The lead of the pilot study, Vinisha Ranna, who is also a keen scuba diver, became interested in the problem after she experienced it herself. In her case it manifested as a squeezing sensation in the teeth, known as barodontalgia
Due to the constant jaw clenching and fluctuations in the atmospheric pressure underwater, divers may experience symptoms ranging from tooth, jaw and gum pain to loosened crowns and broken dental fillings. Recreational divers should consult their dentist before diving if they recently received dental care, said lead author Vinisha Ranna, BDS, a student in the UB School of Dental Medicine.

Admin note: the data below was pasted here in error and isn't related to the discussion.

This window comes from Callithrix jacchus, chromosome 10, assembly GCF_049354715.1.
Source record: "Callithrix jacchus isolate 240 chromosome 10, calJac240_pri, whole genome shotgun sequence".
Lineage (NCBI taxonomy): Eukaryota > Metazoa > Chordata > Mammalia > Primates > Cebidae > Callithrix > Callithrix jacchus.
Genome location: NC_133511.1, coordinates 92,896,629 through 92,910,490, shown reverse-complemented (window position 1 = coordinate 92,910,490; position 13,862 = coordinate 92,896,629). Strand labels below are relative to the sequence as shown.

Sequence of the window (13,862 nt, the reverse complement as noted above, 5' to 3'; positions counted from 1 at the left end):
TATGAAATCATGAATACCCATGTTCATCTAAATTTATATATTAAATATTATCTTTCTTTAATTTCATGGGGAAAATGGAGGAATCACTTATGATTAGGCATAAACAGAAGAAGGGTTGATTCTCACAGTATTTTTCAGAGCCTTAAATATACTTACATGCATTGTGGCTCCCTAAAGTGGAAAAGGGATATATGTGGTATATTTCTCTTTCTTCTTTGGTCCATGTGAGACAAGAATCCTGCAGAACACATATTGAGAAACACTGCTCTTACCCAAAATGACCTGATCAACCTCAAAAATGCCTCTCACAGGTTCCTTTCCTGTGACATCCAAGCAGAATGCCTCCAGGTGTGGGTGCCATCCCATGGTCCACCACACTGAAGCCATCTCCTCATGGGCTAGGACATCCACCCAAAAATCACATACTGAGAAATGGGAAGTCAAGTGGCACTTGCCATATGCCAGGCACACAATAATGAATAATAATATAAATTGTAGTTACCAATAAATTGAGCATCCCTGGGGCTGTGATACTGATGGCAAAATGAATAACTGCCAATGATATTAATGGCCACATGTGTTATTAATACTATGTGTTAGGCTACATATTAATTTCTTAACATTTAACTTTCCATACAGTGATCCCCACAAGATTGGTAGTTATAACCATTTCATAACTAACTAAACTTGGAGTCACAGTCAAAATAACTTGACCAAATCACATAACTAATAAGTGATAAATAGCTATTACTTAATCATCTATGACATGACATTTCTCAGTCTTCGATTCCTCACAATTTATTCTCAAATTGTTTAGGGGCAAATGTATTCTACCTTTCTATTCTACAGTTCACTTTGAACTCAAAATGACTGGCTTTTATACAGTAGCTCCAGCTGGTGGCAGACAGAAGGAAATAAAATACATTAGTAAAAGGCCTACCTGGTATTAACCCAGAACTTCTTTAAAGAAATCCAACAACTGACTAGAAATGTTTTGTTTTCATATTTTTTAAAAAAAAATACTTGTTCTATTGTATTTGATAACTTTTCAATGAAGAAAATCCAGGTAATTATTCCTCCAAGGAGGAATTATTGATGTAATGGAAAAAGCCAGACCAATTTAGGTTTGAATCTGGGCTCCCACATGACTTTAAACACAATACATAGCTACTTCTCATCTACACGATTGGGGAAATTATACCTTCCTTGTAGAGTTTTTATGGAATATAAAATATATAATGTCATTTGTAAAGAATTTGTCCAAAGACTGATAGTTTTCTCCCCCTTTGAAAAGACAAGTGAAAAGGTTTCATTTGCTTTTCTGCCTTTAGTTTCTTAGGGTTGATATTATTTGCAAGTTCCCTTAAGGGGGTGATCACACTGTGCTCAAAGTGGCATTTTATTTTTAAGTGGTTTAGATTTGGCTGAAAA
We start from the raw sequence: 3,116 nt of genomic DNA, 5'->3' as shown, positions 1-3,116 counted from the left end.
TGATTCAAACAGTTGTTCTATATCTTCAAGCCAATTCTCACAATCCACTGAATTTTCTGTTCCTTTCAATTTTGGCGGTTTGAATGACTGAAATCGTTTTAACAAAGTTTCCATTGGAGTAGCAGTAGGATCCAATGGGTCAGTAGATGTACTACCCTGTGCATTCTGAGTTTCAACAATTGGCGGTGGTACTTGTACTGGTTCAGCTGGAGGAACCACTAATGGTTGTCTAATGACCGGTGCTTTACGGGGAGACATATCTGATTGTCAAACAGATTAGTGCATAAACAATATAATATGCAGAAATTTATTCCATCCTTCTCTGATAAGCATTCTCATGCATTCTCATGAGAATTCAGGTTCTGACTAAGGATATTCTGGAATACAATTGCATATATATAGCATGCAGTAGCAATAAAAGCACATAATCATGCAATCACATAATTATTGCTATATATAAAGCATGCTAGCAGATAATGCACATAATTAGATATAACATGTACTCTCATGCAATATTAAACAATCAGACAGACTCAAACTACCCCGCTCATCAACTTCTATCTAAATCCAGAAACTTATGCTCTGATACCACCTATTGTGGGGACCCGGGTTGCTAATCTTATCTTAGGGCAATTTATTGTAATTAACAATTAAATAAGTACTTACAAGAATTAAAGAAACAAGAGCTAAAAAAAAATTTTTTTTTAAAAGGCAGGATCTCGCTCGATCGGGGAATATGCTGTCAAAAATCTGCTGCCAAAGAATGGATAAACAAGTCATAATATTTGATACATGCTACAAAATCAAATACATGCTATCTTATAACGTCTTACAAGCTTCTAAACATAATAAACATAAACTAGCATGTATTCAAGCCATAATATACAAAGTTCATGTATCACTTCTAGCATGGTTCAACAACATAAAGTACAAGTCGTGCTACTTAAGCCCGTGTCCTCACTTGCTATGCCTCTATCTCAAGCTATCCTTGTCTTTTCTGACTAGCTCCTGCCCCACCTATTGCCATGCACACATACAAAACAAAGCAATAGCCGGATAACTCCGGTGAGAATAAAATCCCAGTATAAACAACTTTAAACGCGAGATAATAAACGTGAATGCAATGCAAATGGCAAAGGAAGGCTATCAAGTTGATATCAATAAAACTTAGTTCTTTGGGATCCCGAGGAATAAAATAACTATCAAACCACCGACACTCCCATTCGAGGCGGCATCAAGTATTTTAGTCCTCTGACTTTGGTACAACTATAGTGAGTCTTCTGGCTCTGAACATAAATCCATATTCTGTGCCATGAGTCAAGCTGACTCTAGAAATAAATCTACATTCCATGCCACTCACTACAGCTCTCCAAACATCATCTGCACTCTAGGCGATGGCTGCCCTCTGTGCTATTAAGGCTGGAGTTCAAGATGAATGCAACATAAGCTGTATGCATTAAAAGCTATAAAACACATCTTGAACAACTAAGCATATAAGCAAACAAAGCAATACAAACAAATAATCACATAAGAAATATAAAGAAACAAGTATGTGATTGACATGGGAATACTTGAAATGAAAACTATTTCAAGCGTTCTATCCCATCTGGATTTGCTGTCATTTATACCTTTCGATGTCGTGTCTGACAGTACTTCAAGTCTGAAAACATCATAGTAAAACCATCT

Ms Ranna - a PADI and SSI certified Stress and Rescue Diver - is currently studying 'Advanced Education in General Dentistry' at the Eastman Institute for Oral Health, North America.
“After speaking with the other divers, I was surprised to find that many of them had teeth problems in the course of their dives. As a diver I was relieved; as a dentist I was intrigued. I looked through dental research literature to find some information on this topic, but there were no studies that answered my questions.” Vinisha Ranna